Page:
Solid state drive (SSD) shipments are forecast to more than double in 2013.
It's going to be several years before solid state drives (SSDs) reach the same or similar market share as mechanical hard disk drives (HDDs), but in the meantime, one of those storage sectors is seeing explosive growth. According to IHS iSuppli, a new generation of lower-cost and more appealing Ultrabooks will help double the number of SSD shipments to 83 million units in 2013, up from 39 million in 2012. By 2016, IHS iSuppli believes SSD shipments will reach 40 percent the size of the HDD market.
For less than $600, you can own a terabyte-class SSD.
We're a little late in bringing this to your attention, but it's worth noting that Micron is making a concerted effort to offer relatively affordable, large-capacity solid state drives (SSDs). We say it's relative because dropping half a dozen Benjamins on a single storage device is not something every PC user is in a position to do, but for those who can afford it, Micron's 960GB SSD is actually a reasonable value.
What's that you say, today's solid state drives (SSDs) don't offer enough capacity to hold your interest, let alone all your precious data? Well then you'll be happy to know that a company called Foremay has unveiled what it claims is the world's first 2.5-inch 2TB SSD with a thickness of 9.5mm. Is that enough to replace your aging mechanical hard drive?
Faster mSATA SSDs could lead to upgradeable tablets.
You probably haven't given much thought to upgrading your tablet PC's built-in storage, primarily because your hands are tied. If you need more storage, you can buy a microSD card (if your tablet supports it), use an external USB storage device (again, if your tablet supports it), or tap into the cloud. But what if you could swap out the built-in SSD for a faster, more capacious model? That's wishful thinking at the moment, but if companies like Super Talent keep releasing performance-oriented mSATA drives, perhaps tablet makers will take notice.
Plextor's M5M SSD is one-eighth the size of a standard 2.5-inch drive.
It's been a long, long time since Plextor's bread and butter was high-quality optical drives. It's perhaps a little bit ironic that Plextor's newest product is intended for Ultrabooks, a form factor that largely shuns optical drives (only a handful of Ultrabook models ship with a CD/DVD or Blu-ray drive). Plextor finds itself focused on solid state drives (SSDs) these days, and the company's new M5M mSATA Series drives are intended to give Ultrabook owners some upgrade options.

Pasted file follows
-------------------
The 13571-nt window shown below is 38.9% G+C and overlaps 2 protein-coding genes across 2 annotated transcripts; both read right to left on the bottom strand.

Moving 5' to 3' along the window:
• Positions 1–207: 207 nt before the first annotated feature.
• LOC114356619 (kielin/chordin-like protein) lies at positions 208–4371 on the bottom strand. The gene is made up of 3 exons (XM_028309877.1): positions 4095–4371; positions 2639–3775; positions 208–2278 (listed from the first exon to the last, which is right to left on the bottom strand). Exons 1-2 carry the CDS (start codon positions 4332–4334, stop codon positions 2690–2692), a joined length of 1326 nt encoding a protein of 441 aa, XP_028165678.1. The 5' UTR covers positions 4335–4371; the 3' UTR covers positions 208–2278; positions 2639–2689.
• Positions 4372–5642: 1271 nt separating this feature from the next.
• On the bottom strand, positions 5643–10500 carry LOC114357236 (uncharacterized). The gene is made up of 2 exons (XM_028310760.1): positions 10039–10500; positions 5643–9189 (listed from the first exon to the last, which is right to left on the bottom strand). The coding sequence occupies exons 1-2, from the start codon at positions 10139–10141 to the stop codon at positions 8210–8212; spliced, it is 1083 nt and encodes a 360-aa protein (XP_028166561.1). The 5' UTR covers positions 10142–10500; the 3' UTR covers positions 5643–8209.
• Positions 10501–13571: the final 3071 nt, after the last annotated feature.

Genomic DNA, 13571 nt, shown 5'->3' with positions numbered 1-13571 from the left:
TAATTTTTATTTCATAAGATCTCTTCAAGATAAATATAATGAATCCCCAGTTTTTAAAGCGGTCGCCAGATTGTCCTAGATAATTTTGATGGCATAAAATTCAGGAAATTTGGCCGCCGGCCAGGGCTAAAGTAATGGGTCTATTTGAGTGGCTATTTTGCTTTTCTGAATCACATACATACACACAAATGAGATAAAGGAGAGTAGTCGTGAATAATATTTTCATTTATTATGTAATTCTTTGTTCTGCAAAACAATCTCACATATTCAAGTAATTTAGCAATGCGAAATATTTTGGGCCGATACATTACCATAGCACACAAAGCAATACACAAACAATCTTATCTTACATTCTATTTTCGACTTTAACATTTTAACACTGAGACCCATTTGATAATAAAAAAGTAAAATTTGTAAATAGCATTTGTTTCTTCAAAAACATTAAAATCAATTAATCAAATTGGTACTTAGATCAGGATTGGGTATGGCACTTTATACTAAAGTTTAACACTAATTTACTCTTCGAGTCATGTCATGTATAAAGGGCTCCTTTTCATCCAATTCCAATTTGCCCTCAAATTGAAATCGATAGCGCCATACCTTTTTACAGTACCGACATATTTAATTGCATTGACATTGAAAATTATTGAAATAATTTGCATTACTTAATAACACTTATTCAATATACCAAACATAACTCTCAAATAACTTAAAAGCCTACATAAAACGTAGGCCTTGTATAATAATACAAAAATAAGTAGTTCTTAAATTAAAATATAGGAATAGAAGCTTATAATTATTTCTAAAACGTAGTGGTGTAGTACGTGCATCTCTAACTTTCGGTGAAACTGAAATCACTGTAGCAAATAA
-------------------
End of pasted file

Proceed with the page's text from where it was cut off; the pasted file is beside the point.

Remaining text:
Unlike previous DragonFly solutions, the NVDRIVE variant has built-in SSD modules.
Marvell on Thursday announced the availability of its new DragonFly NVDRIVE, a turnkey enterprise-class PCI-E SSD caching solution. The newest drive extends the company's DragonFly NVCACH and NVRAM adapter products first announced last August by adding onboard SanDisk mSATA SSDs rather than continuing to rely on external SATA-based SSDs like the previous models.
Super Talent's newest SSDs sport both SATA II and mini-USB connectors.
Solid state drives (SSDs) are rather simple devices that you plug into your PC and fill with data. Not all SSDs are created equal, however, and Super Talent's latest twist on flash based storage is a dual-interface design. In addition to a SATA II interface, Super Talent's new UltraDrive MX2 SSDs also feature a mini-USB connection. What's the point? To make upgrading easy, Super Talent says.
How many times have you sat and around and said, "Gee, I wish this SSD line came in smaller capacities!"? We find ourselves on the opposite end of the spectrum, but admittedly there are scenarios in which a smaller SSD might get the job done, and for less money. Maybe you're looking for strictly a boot drive with a little bit of headroom, and/or want a speed boost on a strict budget. Whatever the reason might be, Intel is going to oblige with two new 335 Series SSDs.
PCIe SSDs, which combine a RAID chip with several SSD controllers and plenty of NAND flash onto one convenient and speedy package, are not a new idea. We’ve reviewed several, most recently the OCZ RevoDrive3 X2 in December 2011. They can be handy for people who want the speed of modern SSDs but don’t have free 6Gb/s SATA ports (this means you, X58). OWC’s Mercury Accelsior comes in sizes up to 960GB; we tested the 480GB version.
The Accelsior’s blades can be replaced with higher-capacity ones in the future, but will anyone actually do that?
New firmware for Plextor's M5 Pro SSDs provides a free performance boost.
Wouldn't it be awesome if, after buying a new sports car, the dealership called you in for a free tuneup that netted you additional horsepower? Unfortunately, life doesn't always work that way, just don't tell that to Plextor. The former optical drive player that now concentrates its efforts on solid state drives (SSDs) just announced the availability of its 100K Extreme firmware update for its M5 Pro SSD line.